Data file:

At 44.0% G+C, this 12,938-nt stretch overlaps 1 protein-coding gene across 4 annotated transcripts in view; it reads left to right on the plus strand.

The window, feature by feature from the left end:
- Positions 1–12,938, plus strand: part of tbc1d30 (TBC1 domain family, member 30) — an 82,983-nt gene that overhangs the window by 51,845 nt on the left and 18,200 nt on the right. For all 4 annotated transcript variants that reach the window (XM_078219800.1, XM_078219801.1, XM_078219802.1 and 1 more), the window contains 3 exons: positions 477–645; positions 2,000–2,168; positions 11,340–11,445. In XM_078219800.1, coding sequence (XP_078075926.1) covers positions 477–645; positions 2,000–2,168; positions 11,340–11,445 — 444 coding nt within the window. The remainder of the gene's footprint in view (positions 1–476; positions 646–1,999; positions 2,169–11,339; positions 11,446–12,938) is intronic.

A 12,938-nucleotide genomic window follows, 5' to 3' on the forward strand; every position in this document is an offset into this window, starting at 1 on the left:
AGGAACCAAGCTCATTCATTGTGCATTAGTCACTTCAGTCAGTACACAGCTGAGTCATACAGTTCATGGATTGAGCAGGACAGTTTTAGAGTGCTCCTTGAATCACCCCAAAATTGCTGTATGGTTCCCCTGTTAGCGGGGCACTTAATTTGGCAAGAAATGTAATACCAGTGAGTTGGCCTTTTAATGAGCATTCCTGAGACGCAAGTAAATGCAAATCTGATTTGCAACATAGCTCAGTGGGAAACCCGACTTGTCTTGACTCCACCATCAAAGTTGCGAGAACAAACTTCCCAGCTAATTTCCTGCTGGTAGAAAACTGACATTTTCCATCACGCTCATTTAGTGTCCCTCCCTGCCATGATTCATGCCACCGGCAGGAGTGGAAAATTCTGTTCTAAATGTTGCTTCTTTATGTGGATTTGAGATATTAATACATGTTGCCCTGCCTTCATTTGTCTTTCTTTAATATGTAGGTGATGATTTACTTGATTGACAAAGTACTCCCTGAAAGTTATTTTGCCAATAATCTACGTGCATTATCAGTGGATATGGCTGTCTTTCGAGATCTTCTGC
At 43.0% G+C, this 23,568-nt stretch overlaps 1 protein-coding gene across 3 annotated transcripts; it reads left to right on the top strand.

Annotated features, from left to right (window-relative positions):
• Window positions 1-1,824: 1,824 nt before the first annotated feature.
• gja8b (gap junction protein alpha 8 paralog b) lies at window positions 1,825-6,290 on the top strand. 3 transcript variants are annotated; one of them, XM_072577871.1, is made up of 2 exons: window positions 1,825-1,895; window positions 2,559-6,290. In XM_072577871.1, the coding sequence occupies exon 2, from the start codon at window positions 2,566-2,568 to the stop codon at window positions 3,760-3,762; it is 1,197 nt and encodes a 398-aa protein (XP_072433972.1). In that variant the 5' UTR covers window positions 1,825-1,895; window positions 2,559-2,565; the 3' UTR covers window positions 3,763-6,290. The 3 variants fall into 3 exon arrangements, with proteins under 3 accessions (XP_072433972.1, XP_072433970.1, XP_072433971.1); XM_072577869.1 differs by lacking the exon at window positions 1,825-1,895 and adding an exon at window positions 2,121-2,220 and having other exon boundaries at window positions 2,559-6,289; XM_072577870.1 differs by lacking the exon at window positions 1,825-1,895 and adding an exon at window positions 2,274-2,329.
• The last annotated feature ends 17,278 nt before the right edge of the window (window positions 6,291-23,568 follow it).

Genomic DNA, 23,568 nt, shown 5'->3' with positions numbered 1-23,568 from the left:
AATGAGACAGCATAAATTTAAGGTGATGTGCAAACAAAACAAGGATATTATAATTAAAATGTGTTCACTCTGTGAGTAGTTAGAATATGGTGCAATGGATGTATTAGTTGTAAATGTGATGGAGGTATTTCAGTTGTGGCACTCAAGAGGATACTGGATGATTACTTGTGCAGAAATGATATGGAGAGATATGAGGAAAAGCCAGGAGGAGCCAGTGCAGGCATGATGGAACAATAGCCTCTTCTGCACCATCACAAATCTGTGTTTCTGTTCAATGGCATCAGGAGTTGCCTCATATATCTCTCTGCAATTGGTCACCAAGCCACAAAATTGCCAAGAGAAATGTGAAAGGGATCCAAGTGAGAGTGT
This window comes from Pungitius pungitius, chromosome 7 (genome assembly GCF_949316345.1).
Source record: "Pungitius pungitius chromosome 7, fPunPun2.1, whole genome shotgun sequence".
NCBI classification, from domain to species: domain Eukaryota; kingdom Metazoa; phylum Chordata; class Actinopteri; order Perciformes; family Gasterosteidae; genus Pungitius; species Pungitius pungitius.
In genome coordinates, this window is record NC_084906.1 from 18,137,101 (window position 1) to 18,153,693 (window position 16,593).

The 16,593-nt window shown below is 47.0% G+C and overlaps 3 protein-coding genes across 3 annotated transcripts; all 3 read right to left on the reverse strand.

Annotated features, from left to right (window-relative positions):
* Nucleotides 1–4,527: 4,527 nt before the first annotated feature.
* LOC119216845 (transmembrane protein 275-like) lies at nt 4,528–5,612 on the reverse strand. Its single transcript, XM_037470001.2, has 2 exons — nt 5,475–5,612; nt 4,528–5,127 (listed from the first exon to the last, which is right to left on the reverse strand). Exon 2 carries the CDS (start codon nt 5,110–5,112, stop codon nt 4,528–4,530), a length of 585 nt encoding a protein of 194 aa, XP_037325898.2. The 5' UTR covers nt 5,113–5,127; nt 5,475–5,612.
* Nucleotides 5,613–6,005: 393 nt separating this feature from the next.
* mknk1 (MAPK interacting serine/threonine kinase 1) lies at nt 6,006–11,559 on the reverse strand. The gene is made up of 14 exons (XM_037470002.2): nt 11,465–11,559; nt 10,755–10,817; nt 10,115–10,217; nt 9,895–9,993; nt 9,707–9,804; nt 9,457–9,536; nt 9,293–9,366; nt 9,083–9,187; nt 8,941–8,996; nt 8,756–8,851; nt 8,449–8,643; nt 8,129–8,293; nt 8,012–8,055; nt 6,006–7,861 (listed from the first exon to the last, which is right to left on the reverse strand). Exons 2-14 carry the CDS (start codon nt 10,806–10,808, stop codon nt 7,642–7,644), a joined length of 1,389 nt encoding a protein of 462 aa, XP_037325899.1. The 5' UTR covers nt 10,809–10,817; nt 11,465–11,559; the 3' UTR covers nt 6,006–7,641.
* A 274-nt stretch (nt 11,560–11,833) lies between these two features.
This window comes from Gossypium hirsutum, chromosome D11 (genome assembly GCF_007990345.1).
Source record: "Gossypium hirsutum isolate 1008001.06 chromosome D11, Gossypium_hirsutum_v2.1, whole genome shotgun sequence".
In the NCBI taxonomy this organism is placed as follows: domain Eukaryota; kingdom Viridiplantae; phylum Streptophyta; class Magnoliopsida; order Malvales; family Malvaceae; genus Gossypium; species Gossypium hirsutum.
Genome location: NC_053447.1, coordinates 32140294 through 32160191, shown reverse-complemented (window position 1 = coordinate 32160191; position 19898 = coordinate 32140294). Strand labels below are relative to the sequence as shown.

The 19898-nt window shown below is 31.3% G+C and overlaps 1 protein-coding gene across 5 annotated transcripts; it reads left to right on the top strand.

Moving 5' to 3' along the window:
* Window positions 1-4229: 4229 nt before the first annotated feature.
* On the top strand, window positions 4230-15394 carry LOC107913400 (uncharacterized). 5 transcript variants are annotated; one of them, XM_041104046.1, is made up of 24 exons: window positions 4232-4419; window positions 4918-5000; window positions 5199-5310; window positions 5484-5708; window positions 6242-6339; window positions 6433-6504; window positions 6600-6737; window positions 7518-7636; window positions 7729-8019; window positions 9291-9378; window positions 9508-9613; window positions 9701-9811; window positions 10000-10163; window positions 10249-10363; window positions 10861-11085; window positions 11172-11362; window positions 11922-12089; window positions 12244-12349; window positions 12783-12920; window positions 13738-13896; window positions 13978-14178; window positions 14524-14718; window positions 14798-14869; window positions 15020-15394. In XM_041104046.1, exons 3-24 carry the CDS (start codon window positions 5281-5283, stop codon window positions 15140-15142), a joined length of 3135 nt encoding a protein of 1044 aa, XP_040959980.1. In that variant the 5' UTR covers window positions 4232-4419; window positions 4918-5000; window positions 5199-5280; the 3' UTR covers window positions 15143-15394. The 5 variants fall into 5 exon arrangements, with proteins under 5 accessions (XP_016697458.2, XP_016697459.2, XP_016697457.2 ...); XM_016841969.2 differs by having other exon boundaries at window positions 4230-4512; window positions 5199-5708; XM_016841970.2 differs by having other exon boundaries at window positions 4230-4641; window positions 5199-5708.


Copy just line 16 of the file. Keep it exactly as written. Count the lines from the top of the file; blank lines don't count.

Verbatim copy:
In genome coordinates, this window is record NC_084906.1 from 18,137,101 (window position 1) to 18,153,693 (window position 16,593).